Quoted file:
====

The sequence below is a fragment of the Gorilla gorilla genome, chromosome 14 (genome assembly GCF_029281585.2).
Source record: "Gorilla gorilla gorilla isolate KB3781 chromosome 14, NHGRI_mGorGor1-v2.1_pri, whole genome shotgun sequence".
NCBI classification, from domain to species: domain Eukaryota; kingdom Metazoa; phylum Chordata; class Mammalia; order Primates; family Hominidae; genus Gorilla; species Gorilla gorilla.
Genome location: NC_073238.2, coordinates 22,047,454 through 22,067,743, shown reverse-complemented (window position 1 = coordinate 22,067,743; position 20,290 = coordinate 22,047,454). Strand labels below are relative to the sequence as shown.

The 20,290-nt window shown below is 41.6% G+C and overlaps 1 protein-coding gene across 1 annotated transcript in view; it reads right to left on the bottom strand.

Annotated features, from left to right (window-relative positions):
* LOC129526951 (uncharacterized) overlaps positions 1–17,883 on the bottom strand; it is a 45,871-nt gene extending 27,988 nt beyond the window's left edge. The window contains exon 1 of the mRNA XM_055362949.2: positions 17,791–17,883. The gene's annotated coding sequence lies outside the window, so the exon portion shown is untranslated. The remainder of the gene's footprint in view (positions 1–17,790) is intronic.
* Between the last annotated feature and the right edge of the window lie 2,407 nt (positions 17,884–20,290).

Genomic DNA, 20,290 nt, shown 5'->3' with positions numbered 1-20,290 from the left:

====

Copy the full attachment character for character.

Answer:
The sequence below is a fragment of the Gorilla gorilla genome, chromosome 14 (genome assembly GCF_029281585.2).
Source record: "Gorilla gorilla gorilla isolate KB3781 chromosome 14, NHGRI_mGorGor1-v2.1_pri, whole genome shotgun sequence".
NCBI classification, from domain to species: domain Eukaryota; kingdom Metazoa; phylum Chordata; class Mammalia; order Primates; family Hominidae; genus Gorilla; species Gorilla gorilla.
Genome location: NC_073238.2, coordinates 22,047,454 through 22,067,743, shown reverse-complemented (window position 1 = coordinate 22,067,743; position 20,290 = coordinate 22,047,454). Strand labels below are relative to the sequence as shown.

The 20,290-nt window shown below is 41.6% G+C and overlaps 1 protein-coding gene across 1 annotated transcript in view; it reads right to left on the bottom strand.

Annotated features, from left to right (window-relative positions):
* LOC129526951 (uncharacterized) overlaps positions 1–17,883 on the bottom strand; it is a 45,871-nt gene extending 27,988 nt beyond the window's left edge. The window contains exon 1 of the mRNA XM_055362949.2: positions 17,791–17,883. The gene's annotated coding sequence lies outside the window, so the exon portion shown is untranslated. The remainder of the gene's footprint in view (positions 1–17,790) is intronic.
* Between the last annotated feature and the right edge of the window lie 2,407 nt (positions 17,884–20,290).

Genomic DNA, 20,290 nt, shown 5'->3' with positions numbered 1-20,290 from the left: